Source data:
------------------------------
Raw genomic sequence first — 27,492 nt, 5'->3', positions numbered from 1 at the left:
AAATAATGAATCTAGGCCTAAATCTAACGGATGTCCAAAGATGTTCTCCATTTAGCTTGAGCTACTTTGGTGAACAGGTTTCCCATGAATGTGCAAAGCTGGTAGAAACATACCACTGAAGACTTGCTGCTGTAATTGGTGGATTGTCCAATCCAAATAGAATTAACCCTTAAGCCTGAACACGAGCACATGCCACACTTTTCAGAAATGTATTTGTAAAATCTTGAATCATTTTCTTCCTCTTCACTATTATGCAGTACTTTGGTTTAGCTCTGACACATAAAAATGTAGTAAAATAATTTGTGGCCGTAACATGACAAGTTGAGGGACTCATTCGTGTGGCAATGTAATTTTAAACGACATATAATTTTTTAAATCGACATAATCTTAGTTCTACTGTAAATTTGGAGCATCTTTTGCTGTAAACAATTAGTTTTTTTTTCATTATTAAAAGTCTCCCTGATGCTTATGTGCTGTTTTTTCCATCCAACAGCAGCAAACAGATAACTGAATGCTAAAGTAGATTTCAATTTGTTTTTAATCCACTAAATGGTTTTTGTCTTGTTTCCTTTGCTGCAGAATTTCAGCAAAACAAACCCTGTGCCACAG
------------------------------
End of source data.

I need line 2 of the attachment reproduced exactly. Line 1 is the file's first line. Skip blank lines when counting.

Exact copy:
AAATAATGAATCTAGGCCTAAATCTAACGGATGTCCAAAGATGTTCTCCATTTAGCTTGAGCTACTTTGGTGAACAGGTTTCCCATGAATGTGCAAAGCTGGTAGAAACATACCACTGAAGACTTGCTGCTGTAATTGGTGGATTGTCCAATCCAAATAGAATTAACCCTTAAGCCTGAACACGAGCACATGCCACACTTTTCAGAAATGTATTTGTAAAATCTTGAATCATTTTCTTCCTCTTCACTATTATGCAGTACTTTGGTTTAGCTCTGACACATAAAAATGTAGTAAAATAATTTGTGGCCGTAACATGACAAGTTGAGGGACTCATTCGTGTGGCAATGTAATTTTAAACGACATATAATTTTTTAAATCGACATAATCTTAGTTCTACTGTAAATTTGGAGCATCTTTTGCTGTAAACAATTAGTTTTTTTTTCATTATTAAAAGTCTCCCTGATGCTTATGTGCTGTTTTTTCCATCCAACAGCAGCAAACAGATAACTGAATGCTAAAGTAGATTTCAATTTGTTTTTAATCCACTAAATGGTTTTTGTCTTGTTTCCTTTGCTGCAGAATTTCAGCAAAACAAACCCTGTGCCACAG